I was later perusing the medals displayed on the wall and was amused to discover that there was a medal for "Conspicuous Gallantry". No disrespect intended for the actual holders of or awarding of such a medal, but what does one have to do to be awarded conspicuous gallantry (and I wanted to know why my friend didn’t have that one amongst his collection :) ...) – and would it be so gallant if it was so conspicuous?

There seemed to be hours before it was time for the marchers to assemble for their march through the city. The Submariners Association actually set out right near the beginning around 9.00 am (something else I learnt is that the Navy comes first in the hierarchy of the defence forces, followed by the Army, then Airforce), so they were gone. But then it wasn’t till almost 12 pm, with the rain falling again, that another friend came around with HMAS Kanimbla (it seemed that old Navy, Army and Airforce went out first, then the current forces). I was waiting and watching with his wife and kids at this point and it was beginning to get just a little tedious, and I was beginning to wonder who all these marchers were and where they came from (I had been up since 2:50am and it was raining remember!). Finally we had waved and cheered to Dad and could set off to feed these hungry kids and escape the rain. Then it was a walk back to Garden Island to collect their car and thumb a lift home. About 12 hours after getting up I went back to my unmade bed for a snooze.

And that was the end of my educational Australian day (well, there were and still are hours left of the actual day, but I think that's enough to tell for one post).

Monday, April 16, 2007

Flying by

My brother-in-law, as some of you know, is a helicopter pilot with the Australian Army. I often gets emails of some rather spectacular photos, the most spectacular or which unfortunately I can't usually post on the internet, but this one I think is quite harmless. He recently had to fly this little helicopter from Darwin to Melbourne to perform in an Airshow, and so here he is flying by the twelve apostles.



Anyway, I was on leave last week and gadding about Sydney with a very old friend from Tamworth, enjoying myself immensely, after a fabulous weekend at Katoomba Easter Convention, but am now back to many hours of computer time each day.

Thursday, April 05, 2007

Happy Easter!

And here is a greeting I was sent for Easter, which I have decided to share with the world. It's an excerpt from Spurgeon's Immanuel.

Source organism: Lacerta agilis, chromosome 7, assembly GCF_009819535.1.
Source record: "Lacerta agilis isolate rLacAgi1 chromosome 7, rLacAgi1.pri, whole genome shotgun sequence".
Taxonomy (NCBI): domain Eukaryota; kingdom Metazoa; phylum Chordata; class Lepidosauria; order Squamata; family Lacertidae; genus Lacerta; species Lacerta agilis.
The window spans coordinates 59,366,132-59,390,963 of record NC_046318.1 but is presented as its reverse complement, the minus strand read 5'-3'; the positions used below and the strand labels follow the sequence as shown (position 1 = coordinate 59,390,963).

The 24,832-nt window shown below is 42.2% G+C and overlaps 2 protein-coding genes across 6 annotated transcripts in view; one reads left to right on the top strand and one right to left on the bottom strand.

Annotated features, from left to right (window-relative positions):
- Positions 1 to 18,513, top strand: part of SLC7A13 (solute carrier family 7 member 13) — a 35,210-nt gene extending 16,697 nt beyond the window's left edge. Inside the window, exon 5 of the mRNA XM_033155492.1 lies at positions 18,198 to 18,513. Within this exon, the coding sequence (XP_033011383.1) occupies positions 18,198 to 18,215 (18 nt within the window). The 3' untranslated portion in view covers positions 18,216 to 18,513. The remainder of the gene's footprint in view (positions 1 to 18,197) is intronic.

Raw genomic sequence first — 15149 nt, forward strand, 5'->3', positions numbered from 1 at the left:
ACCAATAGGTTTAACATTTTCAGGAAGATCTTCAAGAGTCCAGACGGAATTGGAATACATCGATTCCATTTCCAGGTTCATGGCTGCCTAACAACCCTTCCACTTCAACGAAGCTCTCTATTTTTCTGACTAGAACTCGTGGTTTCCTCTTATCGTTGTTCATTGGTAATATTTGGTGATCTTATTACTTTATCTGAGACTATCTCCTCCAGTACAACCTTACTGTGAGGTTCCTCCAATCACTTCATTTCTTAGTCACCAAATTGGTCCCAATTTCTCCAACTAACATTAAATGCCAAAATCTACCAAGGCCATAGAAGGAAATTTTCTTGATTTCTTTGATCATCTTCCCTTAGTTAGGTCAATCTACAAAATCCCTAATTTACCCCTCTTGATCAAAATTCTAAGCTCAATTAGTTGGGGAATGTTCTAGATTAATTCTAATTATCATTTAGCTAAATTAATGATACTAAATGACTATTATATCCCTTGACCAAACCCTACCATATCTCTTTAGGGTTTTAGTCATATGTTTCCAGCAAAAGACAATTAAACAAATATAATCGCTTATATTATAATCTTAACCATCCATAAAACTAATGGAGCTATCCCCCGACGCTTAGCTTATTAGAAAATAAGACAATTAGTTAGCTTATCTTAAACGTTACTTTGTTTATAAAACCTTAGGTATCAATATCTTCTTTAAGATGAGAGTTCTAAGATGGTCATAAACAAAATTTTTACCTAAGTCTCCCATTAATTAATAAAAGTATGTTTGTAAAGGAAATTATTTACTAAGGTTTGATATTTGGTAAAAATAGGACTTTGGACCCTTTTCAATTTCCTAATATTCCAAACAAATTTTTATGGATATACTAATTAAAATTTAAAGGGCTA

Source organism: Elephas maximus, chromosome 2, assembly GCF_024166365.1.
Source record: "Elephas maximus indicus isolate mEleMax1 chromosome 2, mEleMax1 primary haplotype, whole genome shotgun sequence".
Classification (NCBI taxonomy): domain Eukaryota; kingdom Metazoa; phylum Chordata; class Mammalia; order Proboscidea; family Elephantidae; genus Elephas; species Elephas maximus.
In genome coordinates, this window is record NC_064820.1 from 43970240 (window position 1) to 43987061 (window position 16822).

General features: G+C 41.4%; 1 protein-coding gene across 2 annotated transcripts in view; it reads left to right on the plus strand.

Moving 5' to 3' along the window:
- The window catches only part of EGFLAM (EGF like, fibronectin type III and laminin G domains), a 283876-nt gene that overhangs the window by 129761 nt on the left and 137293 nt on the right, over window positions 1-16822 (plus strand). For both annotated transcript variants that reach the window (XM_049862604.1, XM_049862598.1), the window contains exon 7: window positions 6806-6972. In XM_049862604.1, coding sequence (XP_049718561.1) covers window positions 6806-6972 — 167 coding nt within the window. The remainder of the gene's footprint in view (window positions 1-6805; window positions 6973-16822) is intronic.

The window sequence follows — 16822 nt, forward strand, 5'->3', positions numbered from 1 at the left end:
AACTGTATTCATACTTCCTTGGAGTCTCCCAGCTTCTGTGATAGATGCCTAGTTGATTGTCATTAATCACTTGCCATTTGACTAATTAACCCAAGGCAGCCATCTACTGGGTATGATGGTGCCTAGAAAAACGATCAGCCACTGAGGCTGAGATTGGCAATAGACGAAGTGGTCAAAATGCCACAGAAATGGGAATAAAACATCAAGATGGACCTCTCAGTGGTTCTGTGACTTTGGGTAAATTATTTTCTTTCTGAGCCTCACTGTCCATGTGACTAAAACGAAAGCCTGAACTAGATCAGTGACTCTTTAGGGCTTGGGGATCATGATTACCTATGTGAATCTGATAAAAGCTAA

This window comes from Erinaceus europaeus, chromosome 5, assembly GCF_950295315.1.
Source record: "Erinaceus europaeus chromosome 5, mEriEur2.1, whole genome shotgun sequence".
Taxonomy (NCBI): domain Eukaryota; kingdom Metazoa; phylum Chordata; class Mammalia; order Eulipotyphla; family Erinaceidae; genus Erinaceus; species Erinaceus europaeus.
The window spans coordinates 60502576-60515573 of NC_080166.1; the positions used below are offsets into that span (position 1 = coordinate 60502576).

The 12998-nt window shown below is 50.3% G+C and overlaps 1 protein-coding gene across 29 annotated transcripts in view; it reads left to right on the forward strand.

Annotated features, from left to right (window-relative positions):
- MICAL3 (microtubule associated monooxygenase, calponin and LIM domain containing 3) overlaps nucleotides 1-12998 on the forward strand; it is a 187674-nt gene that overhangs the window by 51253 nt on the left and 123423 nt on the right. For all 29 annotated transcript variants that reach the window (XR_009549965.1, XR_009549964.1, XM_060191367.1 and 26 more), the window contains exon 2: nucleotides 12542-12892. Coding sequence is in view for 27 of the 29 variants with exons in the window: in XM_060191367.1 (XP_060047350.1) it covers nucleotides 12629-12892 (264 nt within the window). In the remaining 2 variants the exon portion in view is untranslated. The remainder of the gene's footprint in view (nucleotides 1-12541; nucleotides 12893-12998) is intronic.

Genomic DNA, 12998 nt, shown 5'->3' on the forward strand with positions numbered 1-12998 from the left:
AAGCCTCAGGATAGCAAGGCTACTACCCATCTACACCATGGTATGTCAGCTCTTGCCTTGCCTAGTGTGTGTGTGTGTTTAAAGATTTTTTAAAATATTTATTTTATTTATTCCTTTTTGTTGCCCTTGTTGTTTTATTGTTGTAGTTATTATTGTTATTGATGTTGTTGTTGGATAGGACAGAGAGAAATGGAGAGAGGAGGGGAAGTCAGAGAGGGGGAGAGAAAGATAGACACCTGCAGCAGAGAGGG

But yet I know, where'er I go

Today was my Dad's birthday. He would have been 56. It's curious to pause and wonder how today might have been different - a phone call, a birthday dinner perhaps - and what sort of thing he might have liked for a present, and how I might have been different growing up with his influence. I asked my Mum once about how things had changed for her and she said "it's like life was technicolour once, and it's been in black and white ever since". That does remind me of Wordsworth's Ode: Intimations of Immortality, which I believe he wrote after his Lucy died:

There was a time when meadow, grove, and stream,
The earth, and every common sight,
To me did seem
Apparelled in celestial light,
The glory and the freshness of a dream.
It is not now as it hath been of yore; -
Turn wheresoe'er I may,
By night or day,
The things which I have seen I now can see no more.

The Rainbow comes and goes,
And lovely is the Rose,
The Moon doth with delight
Look round her when the heavens are bare;
Waters on a starry night
Are beautiful and fair;
The sunshine is a glorious birth;
But yet I know, where'er I go,
That there hath past away a glory from the earth.

I think that is just what happens to your view of the world when the effects of the fall have actually bitten you on the nose.

But it really doesn't bear to think about the "what ifs" and possibilities. There would be a billion alternatives for each of our lives. We have to remember that it is gift from God that we wake up each day and trust to his wisdom. And so I will think of this:

My heart is filled with thankfulness
To Him who reigns above;
Whose wisdom is my perfect peace,
Whose every thought is love.
For every day I have on earth
Is given by the King.
So I will give my life, my all,
To love and follow Him.

Keith Getty and Stuart Townend Copyright © 2003 Thankyou Music

Wednesday, April 04, 2007

The right way home

If I know the way home and am walking
along it drunkenly,
is it any less the right way because I am
staggering from side to side?

Leo Tolstoy

I don't actually know at which period of his life Tolstoy wrote this, but I have discussed this quote with Christian friends before, and recently came across it again. There's a lot to think about, along the lines of the objective reality of being a Christian, and holiness, and so on, in answering yes or no ...